Because turtles cannot hold their breath, they breathe in spurts and commonly stop moving momentarily whenever they feel threatened.
Unlike other aquatic organisms, turtles aren’t capable of holding their breath indefinitely.
Therefore, it makes sense that when confronted by approaching enemies, turtles retreat into deep water where they can wait out the threat.
Only when the predator moves away, do turtles emerge and begin searching for safer grounds.
In addition to being a great defense mechanism, returning to the ocean represents a significant challenge.
Land animals usually travel uphill, but turtles face a daunting journey across open water.
Using internal physiological processes, newborn hatchlings slowly adjust to changes in salinity.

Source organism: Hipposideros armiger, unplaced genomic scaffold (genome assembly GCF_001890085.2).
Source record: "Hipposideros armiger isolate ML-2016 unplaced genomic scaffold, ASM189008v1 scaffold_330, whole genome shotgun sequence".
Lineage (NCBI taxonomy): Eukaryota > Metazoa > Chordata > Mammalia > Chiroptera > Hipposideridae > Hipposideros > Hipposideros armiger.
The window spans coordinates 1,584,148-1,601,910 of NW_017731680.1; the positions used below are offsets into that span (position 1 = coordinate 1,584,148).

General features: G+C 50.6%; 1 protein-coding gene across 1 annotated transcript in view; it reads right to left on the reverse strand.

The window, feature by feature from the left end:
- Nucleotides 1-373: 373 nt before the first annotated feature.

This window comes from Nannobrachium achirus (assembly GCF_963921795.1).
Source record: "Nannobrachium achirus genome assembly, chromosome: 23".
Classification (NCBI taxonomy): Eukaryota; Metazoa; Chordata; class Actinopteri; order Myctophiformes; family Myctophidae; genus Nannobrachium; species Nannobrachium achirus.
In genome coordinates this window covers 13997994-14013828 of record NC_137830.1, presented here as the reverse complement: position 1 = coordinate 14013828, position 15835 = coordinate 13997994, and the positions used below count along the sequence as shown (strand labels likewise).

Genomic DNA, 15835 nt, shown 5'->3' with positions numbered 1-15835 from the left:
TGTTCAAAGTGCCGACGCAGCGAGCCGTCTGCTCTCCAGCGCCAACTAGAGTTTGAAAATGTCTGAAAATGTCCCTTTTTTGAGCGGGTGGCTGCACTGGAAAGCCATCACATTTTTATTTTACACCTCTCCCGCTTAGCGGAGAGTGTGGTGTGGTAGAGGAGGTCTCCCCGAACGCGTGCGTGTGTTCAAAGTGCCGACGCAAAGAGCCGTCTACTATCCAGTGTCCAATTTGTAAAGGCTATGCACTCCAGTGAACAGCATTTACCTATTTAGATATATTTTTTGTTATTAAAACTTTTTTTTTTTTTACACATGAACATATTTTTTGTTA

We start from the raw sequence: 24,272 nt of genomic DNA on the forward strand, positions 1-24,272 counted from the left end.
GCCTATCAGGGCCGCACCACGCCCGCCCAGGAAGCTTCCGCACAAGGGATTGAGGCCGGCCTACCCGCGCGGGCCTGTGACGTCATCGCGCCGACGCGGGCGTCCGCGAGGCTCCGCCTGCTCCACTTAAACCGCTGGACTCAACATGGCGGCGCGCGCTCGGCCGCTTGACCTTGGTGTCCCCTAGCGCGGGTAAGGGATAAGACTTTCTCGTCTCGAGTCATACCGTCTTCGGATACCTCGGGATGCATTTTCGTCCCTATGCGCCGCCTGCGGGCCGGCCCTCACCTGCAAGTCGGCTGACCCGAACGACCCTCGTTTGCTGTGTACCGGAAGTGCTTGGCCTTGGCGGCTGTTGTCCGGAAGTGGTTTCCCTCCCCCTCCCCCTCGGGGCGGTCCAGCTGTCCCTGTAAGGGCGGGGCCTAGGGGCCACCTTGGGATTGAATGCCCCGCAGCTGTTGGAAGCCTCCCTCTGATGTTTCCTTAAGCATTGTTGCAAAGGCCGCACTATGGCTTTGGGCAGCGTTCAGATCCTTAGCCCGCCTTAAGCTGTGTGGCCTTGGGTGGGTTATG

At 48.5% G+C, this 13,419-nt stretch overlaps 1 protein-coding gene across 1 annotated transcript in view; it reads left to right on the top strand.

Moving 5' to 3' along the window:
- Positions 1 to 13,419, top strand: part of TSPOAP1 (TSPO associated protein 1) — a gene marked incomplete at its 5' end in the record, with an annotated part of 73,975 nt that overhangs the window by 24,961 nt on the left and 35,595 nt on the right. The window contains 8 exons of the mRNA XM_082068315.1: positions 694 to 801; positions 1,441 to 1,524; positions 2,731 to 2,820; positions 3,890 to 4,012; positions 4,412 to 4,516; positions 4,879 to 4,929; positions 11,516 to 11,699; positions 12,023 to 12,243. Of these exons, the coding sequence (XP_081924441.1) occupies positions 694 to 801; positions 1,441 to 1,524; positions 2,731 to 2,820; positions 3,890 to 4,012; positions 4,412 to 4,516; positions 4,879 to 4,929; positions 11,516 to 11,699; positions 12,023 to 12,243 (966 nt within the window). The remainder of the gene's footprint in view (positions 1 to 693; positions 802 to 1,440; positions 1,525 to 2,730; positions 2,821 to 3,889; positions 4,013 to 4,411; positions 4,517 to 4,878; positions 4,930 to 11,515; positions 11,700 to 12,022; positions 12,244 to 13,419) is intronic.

Gradually lowering their blood osmotic pressure causes gradual accumulation of sodium potassium ions inside cells.
This process, called osmoregulation, enables turtles to tolerate drastic variations in environmental osmolality.
By contrast, migrating from the ocean to land involves rapid change from hypertonic to isotonic media and requires considerable capacity for volume regulation.
Waterlogged kidneys enable turtles to excrete excess fluid back into the bloodstream.
Unfortunately, the same mechanisms that protect hatchlings from dehydration prove dangerous for adult turtles living in brackish water or marshes.
Acclimated to higher osmolarity, adult turtles experience severe hyponatraemia (low plasma concentrations of sodium) whenever exposed to unusually salty environments.